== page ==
When the advertising doesn’t come…
As we flipped through the paper, we counted up the ads. Ads? What ads? Back in the day, a paper needed somewhere between one-third and half the page space to be ads to be profitable. This particular paper had less than a fourth of the page space devoted to ads. So what happened? Where did the advertisers go?
Imagine this: Madison Avenue print ad dollars start shifting to USA Today and you own a big local daily paper. What do you do? Well, you go out and buy a press and all the prepress equipment necessary to produce a color newspaper of course! If the customer wants color, we’ll give them color. Of course, most newspapers didn’t hire RIT grads to run a color department, if they even had one.
The problem gets further compounded because newspapers were charging more for those ads and having to run make good ads or not get paid. It became a big mess. The lease on the new press wasn’t going away either. Newspaper press prices were measured starting around $10 million. They had a press capable of printing color so they decided color graphics and photos needed to be focal points of our paper. While that sounded great on the surface, that’s how we got to where we are. What they should have been concentrating on was reporting the news. When it comes to newspapers, content should be key.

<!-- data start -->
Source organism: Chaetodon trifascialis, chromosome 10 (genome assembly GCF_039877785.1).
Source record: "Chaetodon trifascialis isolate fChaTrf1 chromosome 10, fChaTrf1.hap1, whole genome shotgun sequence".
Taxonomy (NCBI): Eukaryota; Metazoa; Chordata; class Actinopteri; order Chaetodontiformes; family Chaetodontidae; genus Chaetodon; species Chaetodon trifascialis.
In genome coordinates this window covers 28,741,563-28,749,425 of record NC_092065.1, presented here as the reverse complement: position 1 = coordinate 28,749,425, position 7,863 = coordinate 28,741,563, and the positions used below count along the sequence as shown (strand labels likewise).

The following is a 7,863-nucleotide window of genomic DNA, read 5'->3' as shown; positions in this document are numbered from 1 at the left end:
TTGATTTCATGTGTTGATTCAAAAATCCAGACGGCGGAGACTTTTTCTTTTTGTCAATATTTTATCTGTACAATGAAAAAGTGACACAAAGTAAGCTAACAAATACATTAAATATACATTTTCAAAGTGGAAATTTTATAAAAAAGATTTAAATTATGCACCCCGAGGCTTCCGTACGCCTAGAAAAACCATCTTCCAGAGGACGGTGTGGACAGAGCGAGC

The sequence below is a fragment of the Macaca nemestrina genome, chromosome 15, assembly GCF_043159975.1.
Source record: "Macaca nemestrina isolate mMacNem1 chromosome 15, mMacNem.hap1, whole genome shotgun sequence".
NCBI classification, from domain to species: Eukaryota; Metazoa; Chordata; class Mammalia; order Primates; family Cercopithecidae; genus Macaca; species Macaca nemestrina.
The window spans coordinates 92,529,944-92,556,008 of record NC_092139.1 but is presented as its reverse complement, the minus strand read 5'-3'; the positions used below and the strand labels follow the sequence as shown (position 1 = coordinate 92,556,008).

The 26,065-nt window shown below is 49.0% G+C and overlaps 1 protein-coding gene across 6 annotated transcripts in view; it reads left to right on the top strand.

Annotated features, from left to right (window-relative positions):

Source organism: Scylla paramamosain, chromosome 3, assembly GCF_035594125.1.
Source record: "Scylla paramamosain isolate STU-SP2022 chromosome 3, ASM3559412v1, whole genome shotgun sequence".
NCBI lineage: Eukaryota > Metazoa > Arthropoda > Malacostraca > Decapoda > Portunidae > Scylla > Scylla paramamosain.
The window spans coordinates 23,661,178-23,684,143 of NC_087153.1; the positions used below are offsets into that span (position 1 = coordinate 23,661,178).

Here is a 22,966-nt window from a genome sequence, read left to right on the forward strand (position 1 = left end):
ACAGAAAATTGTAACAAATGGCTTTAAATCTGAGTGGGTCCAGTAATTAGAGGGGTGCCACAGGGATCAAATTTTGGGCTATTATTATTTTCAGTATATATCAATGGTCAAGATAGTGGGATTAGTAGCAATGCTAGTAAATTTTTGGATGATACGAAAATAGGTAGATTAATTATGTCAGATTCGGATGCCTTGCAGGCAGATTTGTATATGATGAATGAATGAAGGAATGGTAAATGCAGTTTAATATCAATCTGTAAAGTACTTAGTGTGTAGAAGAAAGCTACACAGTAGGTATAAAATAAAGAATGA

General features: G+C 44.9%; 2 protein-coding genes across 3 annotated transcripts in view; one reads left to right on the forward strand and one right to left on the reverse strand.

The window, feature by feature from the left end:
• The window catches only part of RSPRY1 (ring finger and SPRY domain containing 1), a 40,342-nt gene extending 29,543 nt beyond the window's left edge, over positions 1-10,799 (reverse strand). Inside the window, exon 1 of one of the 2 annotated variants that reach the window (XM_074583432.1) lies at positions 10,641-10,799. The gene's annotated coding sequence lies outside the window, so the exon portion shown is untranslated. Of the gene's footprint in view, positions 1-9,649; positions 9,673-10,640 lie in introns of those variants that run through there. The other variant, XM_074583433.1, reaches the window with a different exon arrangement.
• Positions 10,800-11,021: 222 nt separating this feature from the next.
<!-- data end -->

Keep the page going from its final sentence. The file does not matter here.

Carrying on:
It probably all works until Craigslist and eBay
As bad as this all is, the industry probably wouldn’t have fallen apart as quickly as it did if not for the likes of Craigslist’s free classified ads and eBay to sell your old stuff to the highest bidder. However had newspapers stayed out of color, they’d have had huge war chests of cash when this latest threat hit. They’d still have the greatest reporters in the world under their roof.
Instead, most newspaper businesses were gutted shells of their former selves by the early part of this century. They had decided two decades earlier that color would be their last great battle ground. When the internet rolled around, instead of embracing it, they ignored it at first. Then they posted identical content on the web as in the paper but for free.